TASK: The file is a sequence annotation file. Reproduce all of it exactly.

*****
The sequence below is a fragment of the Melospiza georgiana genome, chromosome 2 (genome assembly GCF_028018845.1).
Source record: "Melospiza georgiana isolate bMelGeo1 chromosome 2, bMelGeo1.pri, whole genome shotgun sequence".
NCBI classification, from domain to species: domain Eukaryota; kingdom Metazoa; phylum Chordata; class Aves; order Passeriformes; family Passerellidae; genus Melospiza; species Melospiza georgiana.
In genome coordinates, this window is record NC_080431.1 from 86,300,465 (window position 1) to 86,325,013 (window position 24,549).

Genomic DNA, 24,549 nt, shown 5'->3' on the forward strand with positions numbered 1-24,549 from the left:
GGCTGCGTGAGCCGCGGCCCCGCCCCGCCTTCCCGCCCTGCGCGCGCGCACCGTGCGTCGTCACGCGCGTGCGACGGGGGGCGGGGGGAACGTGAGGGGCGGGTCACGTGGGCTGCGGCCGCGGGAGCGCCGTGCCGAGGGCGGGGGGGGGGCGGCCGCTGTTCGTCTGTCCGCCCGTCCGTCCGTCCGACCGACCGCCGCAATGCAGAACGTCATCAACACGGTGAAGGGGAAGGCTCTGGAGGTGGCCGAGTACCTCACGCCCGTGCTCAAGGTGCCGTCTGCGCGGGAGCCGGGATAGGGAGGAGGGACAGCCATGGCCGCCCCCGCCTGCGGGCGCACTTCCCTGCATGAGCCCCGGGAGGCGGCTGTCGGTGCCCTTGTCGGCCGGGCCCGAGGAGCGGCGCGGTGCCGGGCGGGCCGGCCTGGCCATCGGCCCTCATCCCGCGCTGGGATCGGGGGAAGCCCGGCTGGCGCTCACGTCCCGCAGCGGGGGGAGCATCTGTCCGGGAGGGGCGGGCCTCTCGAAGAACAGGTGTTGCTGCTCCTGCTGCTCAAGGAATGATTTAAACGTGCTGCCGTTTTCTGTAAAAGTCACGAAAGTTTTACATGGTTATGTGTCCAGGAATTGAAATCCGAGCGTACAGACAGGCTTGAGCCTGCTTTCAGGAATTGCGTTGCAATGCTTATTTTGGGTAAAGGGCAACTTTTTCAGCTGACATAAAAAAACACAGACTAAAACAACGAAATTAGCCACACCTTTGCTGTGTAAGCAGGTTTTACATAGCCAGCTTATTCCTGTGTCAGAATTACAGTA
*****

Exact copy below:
The sequence below is a fragment of the Melospiza georgiana genome, chromosome 2 (genome assembly GCF_028018845.1).
Source record: "Melospiza georgiana isolate bMelGeo1 chromosome 2, bMelGeo1.pri, whole genome shotgun sequence".
NCBI classification, from domain to species: domain Eukaryota; kingdom Metazoa; phylum Chordata; class Aves; order Passeriformes; family Passerellidae; genus Melospiza; species Melospiza georgiana.
In genome coordinates, this window is record NC_080431.1 from 86,300,465 (window position 1) to 86,325,013 (window position 24,549).

Genomic DNA, 24,549 nt, shown 5'->3' on the forward strand with positions numbered 1-24,549 from the left:
GGCTGCGTGAGCCGCGGCCCCGCCCCGCCTTCCCGCCCTGCGCGCGCGCACCGTGCGTCGTCACGCGCGTGCGACGGGGGGCGGGGGGAACGTGAGGGGCGGGTCACGTGGGCTGCGGCCGCGGGAGCGCCGTGCCGAGGGCGGGGGGGGGGCGGCCGCTGTTCGTCTGTCCGCCCGTCCGTCCGTCCGACCGACCGCCGCAATGCAGAACGTCATCAACACGGTGAAGGGGAAGGCTCTGGAGGTGGCCGAGTACCTCACGCCCGTGCTCAAGGTGCCGTCTGCGCGGGAGCCGGGATAGGGAGGAGGGACAGCCATGGCCGCCCCCGCCTGCGGGCGCACTTCCCTGCATGAGCCCCGGGAGGCGGCTGTCGGTGCCCTTGTCGGCCGGGCCCGAGGAGCGGCGCGGTGCCGGGCGGGCCGGCCTGGCCATCGGCCCTCATCCCGCGCTGGGATCGGGGGAAGCCCGGCTGGCGCTCACGTCCCGCAGCGGGGGGAGCATCTGTCCGGGAGGGGCGGGCCTCTCGAAGAACAGGTGTTGCTGCTCCTGCTGCTCAAGGAATGATTTAAACGTGCTGCCGTTTTCTGTAAAAGTCACGAAAGTTTTACATGGTTATGTGTCCAGGAATTGAAATCCGAGCGTACAGACAGGCTTGAGCCTGCTTTCAGGAATTGCGTTGCAATGCTTATTTTGGGTAAAGGGCAACTTTTTCAGCTGACATAAAAAAACACAGACTAAAACAACGAAATTAGCCACACCTTTGCTGTGTAAGCAGGTTTTACATAGCCAGCTTATTCCTGTGTCAGAATTACAGTA